When comparing the behavior of wild animals and livestock in a production setting there are many behaviors that have remained the same over the course of domestication, as well as, many behaviors that occur that previously were unobserved in the species. Using Equus as an example, I will summarize the general feeding behavior of the wild horse and compare this to the feeding behavior of the domesticated horse to reveal possible issues caused by production management and discuss the way the problems may be alleviated.
Wild horses on an open range will consume grasses, forbs, and browse. The horses may also utilize mineral licks, as well as, participate in coprophagy, the ingestion of feces to achieve required nutrition. There are no restrictions to their foraging and the seeking and consuming of quality forages in the wild causes great time expenditures. The consumption of these forages requires the mechanical action of retrieval, requiring a portion of energy as the action is carried out. Energy becomes a larger factor when considering that these herds selectively graze which requires frequent movements. While a group of mares naturally lead a harem of horses in the direction of forages and water a stallion will take lead if there is a safety concern. Horses are a prey species and must maintain an alertness in the wild. Their natural existence is in a harem within a herd. Horses are naturally social and in so find comfort in the presence of others when dominance has been previously established. Despite a need to retain their safety from predators, the ability to forage 24 hours a day offsets the need to ingest forages at a faster rate. It has been shown that restriction of time at pasture increases dry matter intake in the domesticated horse (Dowler, Siciliano 2009). Foraging in the wild is carried out at the desire of each individual when the opportunity has arisen and natural behaviors related to feeding are not discouraged by anyone outside of the harem except predators.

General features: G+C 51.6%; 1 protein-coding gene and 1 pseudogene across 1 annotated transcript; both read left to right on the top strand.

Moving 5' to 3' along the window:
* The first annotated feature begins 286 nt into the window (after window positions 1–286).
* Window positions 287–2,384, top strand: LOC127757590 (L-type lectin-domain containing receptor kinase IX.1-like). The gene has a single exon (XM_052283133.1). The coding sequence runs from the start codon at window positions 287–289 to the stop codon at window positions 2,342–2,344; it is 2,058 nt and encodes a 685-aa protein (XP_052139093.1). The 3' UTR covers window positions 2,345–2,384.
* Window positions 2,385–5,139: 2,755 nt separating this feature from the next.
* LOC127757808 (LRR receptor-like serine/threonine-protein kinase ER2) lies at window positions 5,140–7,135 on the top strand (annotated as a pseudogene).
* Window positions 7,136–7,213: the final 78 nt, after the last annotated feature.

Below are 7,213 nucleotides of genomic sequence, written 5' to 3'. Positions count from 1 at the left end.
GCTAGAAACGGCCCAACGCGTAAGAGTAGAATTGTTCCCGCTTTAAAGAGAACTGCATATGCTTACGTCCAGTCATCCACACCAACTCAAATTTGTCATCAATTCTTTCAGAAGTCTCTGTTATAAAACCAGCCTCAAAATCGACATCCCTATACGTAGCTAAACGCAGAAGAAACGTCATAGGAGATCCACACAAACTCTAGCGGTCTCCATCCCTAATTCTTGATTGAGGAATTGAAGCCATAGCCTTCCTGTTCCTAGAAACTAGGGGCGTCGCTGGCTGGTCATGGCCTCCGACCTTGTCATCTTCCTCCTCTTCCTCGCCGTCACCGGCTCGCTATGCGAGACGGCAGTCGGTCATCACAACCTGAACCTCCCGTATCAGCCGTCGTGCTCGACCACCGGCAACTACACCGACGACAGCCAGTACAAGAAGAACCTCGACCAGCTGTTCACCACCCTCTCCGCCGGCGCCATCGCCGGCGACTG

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Horses that are part of the production setting are under supervision and their diet supplied. These diets may differ drastically. A large part of this is the carbohydrate and protein sources that are provided. Foodstuffs are often quick and easy to consume and when given in larger quantities can lead to picking through the feedstuff for the more desired components. Grains are high energy sources. Hay may be supplemented with other feedstuffs when a horse is stalled. The required vitamins and minerals, as well as water, is all provided. The ability to naturally exercise and feed on fresh sources of nutrients is denied to the stalled horses. Their exercise is widely dependent on the actions of their owner or caretaker which is dependent on what use the horse serves. Energy reserves may not be spent accordingly. Horses that are set out to pasture have the ability to forage like their ancestors of the wild, although the experience of foraging can vary as the size of pasture, quality of plant life, and exposure to other horses present can spread across a wide range. In a study comparing feral horses to domestics, it was observed that there was actually a higher level of aggression in paired feeding tests of the domesticated horses.(Houpt, Keiper 1982).